Instead of getting worked up about it and saying that either: a) it's not fair, I want some cool stuff, or b) what's the point, someone else will fix it, I've decided to do something about it. And thus: MakerEdNZ was born. What is it, you ask? I'm not entirely sure. It's just an idea right now (ok, well actually, it's more than just an idea - but more on that later). But the idea is that we (the keen makers out there, those with makerspaces, and those who just want to bring them to NZ schools) can work together, share what is working for us and get those makerspaces into every New Zealand school. Ambitious? Check.
How this plays out is anyone's guess right now, but I believe that there is the desire to make this change, and that desire will increase as more and more teachers, schools and BOTs see what can happen in a makerspace and the real, authentic learning it can create.
I am currently in the process of applying to two separate programs to help me along in this journey. After being unsuccessful in my first application to the Google for Education Innovator Academy, I was speaking to an Innovator friend of mine about this very idea and it was suggested that this be the project I use in my application. And that's when things got real. When I started thinking about MakerEdNZ in those terms, I got a little more into it and have started work on a variety of angles of it (sneak peek: there's a website in the works, videos being planned, as well as twitter chats and many other ways of sharing) and have started thinking of it on a grander scale. I've literally just sent my application in for that. I'll know in a week (and so will you) whether or not I'll get the support of the amazing innovators at Google to help realize this vision of mine.
The second application I am working on (though mostly completed) is for the CORE education efellows. This will allow me to undertake some action research which will help me make the case for Makerspaces in New Zealand schools (something that would be amazingly helpful in convincing schools and BOTs to help find the space and resources for makerspaces). That application is due next week.
Whether or not I get into both or neither of these amazing programs, this initiative is going ahead full steam (But if you're reading this at Google or CORE right now, don't think that I don't want your help. I think being supported by both of you would really make this idea fly). So if you're reading this thinking "I'd love to help, but I don't know how I can" leave a message on this post, follow me on twitter (@michaelteacher, @MakerEdNZ or our hashtag #MakerEdNZ), or get ahold of me in another way. We need knowledge, skills and experience, but more importantly we need people who want to make a change and be a part of something amazing. We'll work on the knowledge, skills and experience together.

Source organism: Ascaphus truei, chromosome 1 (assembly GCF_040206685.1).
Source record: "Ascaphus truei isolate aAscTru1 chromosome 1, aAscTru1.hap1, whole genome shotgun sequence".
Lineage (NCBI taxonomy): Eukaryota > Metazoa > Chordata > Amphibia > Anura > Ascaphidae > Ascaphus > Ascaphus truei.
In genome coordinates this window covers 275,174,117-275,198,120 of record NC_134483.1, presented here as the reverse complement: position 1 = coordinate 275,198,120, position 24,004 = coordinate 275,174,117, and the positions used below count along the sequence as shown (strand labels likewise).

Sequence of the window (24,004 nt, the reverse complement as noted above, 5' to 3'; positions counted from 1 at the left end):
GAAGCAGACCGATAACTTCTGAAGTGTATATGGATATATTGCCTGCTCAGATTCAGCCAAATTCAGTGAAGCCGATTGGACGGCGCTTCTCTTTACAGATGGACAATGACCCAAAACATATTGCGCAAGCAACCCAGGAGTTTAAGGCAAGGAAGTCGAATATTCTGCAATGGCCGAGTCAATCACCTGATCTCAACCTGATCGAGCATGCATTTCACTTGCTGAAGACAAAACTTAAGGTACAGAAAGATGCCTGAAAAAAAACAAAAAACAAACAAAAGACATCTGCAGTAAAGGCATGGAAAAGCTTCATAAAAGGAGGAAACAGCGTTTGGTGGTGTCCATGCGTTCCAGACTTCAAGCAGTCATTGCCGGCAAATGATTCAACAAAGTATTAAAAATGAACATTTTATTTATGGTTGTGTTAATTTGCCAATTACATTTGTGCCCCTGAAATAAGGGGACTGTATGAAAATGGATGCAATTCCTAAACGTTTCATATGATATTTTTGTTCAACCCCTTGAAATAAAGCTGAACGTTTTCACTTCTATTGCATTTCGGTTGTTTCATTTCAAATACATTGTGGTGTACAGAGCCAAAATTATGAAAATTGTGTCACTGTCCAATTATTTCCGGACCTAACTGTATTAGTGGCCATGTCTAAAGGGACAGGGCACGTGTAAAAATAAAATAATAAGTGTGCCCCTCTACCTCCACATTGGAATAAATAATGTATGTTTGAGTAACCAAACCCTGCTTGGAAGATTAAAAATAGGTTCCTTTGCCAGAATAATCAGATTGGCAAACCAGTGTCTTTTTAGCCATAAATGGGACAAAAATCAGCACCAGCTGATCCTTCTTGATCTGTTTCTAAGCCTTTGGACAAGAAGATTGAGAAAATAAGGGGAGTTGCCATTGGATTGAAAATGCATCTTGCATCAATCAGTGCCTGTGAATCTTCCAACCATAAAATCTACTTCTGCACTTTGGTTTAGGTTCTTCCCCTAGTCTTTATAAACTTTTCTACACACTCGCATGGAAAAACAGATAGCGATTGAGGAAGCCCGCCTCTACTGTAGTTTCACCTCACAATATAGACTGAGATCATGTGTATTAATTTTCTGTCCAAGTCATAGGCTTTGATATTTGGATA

So why do this? What's the point of makerspaces. New Zealand education is fine you say. I have to disagree. Not to be disrespectful, but in my experience, way too many students have become disengaged with their education, right from the beginning. The looks on their faces when they are forced to sit still and listen is painful to me as a teacher (and yes, I know this is not the case everywhere, but it is in a lot of places). The lack of a chance for students to be creative and to make things is scary. Busy work and worksheets reign supreme in some schools and many students are left feeling like school is a prison, waiting excitedly for the end of the day and the weekends. Incidentally, as my students have been given more opportunities to make and create, the "Is it lunch yet?" questions have since been replaced with me trying to kick my students out of the classroom at playtimes. Is this not what we should all aspire to: students who actually want to be in school.
It is absolutely imperative in 2016 that we listen to the voices of our students. What do they want to learn? What skills do they want to try? We need to provide opportunities for students to learn a variety of skills (or just learn how to learn new skills) and expose them to technologies - old and new - that they wouldn't normally get exposed to. We can do better for our students. Would we want to be a student in our own classrooms?
MakerEdNZ has the practical goal of making makerspaces available to all New Zealand students, but the aspirational goal of making every student wake up in the morning and want to go to school to work on their projects.
In writing this, I've also come up with a great new slogan for MakerEdNZ: